Providing better care

Published: April 20, 2017

LAHORE: World Haemophilia Day is annually observed on 17th April. It was started by the World Federation of Haemophilia (WFH) in 1989 to increase global awareness of haemophilia and other bleeding disorders. Haemophilia communities around the globe mark the day by helping raise awareness and understanding of the disorder, as well as other bleeding conditions, by conducting activities that emphasise the importance of proper care.

Each year, a number of world landmarks change their lighting to red, the colour associated with awareness of the disease.

Haemophilia is a genetic disorder that impairs the body’s ability to make blood clots, a process needed to stop bleeding. It is caused by missing or defective factor VIII, a clotting protein, which is diagnosed through a blood test. This results in patients prolonged bleeding after an injury, easy bruising and an increased risk of internal bleeding in the joints or the brain. Those with mild haemophilia may only show symptoms after an accident or during surgery. Internal bleeding in the joints can result in a permanent damage while, internal bleeding in the brain results in long-term headaches, seizures or a decreased level of consciousness. The disorder is treated by replacing the missing blood clots. Haemophilia is far more common among males than females. Genetic testing and genetic counselling is recommended for families with haemophilia. It can be diagnosed before, during or after birth if there is a family history of the condition. In Pakistan around 20,000 to 25,000 people suffer from haemophilia.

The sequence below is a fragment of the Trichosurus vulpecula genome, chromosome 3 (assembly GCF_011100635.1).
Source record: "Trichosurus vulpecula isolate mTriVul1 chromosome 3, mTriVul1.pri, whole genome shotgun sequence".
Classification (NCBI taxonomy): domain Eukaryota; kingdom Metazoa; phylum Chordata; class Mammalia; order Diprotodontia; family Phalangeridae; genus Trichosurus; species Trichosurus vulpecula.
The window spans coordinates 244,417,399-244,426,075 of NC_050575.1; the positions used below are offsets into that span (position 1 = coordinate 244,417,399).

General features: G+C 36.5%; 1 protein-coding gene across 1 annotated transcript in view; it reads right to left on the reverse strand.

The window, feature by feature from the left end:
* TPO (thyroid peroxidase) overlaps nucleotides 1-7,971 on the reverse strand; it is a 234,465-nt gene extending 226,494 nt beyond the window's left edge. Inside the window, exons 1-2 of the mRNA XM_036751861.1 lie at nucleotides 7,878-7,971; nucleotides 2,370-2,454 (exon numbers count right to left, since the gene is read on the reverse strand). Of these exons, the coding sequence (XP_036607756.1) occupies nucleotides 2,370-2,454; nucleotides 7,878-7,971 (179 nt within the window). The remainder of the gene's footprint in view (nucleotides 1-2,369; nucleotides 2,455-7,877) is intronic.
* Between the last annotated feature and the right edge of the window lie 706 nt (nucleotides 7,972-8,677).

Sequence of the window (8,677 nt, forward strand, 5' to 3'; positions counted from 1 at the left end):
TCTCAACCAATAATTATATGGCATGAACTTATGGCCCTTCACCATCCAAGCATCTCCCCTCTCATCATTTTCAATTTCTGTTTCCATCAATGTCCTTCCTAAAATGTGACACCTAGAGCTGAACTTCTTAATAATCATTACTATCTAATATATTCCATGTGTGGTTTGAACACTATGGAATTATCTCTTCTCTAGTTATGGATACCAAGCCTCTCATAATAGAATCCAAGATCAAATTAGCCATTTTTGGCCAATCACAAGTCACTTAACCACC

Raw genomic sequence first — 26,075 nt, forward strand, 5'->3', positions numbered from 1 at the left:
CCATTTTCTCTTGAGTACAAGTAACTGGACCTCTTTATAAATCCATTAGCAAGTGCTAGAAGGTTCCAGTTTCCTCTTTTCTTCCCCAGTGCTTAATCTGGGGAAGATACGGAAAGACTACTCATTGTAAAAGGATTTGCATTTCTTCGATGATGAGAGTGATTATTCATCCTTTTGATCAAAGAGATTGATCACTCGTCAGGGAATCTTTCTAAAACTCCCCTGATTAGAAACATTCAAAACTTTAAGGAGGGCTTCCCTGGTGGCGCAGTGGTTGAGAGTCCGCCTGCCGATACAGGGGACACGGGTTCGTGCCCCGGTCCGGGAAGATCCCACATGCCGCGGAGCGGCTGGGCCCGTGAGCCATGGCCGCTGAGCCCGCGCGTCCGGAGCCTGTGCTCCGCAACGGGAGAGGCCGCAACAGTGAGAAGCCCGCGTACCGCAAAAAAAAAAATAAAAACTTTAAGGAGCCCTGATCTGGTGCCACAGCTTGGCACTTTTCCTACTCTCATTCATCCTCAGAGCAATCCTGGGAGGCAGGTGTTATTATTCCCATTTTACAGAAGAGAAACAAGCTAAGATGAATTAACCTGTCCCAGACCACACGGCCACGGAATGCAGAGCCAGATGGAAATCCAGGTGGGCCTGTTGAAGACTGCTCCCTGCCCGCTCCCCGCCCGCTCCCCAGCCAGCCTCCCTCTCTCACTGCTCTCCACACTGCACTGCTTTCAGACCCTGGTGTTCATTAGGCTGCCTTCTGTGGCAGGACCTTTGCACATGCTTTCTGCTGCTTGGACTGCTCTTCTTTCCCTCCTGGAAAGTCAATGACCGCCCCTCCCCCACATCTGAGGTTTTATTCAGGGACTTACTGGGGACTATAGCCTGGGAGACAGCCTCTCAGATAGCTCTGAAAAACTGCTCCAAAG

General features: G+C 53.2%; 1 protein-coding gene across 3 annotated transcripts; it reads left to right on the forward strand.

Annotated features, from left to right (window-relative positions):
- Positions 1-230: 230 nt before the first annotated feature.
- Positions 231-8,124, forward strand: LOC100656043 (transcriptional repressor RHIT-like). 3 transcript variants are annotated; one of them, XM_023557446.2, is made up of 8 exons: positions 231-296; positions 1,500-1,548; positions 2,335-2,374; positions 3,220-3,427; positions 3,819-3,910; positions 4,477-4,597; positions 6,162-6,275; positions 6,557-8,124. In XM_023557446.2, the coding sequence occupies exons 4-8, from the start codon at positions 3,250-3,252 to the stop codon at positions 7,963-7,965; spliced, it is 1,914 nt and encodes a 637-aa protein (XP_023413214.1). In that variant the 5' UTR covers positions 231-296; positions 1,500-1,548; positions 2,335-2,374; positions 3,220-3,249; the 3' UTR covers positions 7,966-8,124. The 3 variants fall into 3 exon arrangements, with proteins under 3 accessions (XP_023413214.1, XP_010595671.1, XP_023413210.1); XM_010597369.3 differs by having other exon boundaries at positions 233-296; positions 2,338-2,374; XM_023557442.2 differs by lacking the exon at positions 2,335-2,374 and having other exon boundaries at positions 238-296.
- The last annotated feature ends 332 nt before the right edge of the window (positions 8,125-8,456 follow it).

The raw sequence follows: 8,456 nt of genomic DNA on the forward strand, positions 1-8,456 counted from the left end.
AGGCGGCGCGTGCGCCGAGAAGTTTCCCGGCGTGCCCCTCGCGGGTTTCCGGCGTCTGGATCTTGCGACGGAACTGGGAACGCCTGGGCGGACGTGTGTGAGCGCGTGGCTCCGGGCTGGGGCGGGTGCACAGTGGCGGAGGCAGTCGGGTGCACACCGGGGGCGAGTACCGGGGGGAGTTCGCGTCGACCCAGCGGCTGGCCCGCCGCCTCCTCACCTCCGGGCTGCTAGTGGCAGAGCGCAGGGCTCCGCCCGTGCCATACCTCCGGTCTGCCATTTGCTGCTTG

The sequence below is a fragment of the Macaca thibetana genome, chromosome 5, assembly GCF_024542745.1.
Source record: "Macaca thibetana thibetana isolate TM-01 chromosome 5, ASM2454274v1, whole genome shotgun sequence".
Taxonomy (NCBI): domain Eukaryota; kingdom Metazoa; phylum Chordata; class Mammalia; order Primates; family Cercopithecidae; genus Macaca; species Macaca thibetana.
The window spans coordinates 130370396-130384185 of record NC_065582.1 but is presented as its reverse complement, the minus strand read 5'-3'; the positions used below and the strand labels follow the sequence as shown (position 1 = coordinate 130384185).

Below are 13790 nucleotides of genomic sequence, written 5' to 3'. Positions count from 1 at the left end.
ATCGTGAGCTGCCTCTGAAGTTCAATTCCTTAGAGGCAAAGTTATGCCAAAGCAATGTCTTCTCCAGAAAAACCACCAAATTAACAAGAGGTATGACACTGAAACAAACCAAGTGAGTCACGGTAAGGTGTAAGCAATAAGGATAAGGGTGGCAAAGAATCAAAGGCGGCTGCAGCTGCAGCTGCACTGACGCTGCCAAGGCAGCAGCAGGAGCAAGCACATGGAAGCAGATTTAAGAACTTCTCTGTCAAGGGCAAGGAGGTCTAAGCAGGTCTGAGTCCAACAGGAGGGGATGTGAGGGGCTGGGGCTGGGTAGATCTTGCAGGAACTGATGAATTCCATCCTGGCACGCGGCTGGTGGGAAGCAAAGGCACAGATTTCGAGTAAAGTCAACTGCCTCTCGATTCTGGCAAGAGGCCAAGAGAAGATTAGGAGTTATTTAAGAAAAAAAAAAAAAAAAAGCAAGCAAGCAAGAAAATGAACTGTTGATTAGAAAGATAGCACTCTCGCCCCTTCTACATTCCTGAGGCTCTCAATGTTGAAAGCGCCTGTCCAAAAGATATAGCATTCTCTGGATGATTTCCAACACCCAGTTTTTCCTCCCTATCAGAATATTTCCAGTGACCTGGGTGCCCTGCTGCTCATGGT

Haemophilia impacts the physical, emotional and social wellbeing of patients and their families. By working together, we can hope to close the gap in haemophilia care around the world. The slogan for World Hemophilia Day 2017 is ‘Close The Gap’.

The World Federation of Haemophilia tends to reach out to young members of societies to encourage them to actively participate for the cause and support patients. Our government should also provide support by allocating space for treatment centres, providing financial and technical support, and diagnostics and therapeutic modalities.

Dr Zeeshan Khan

Published in The Express Tribune, April 20th, 2017.

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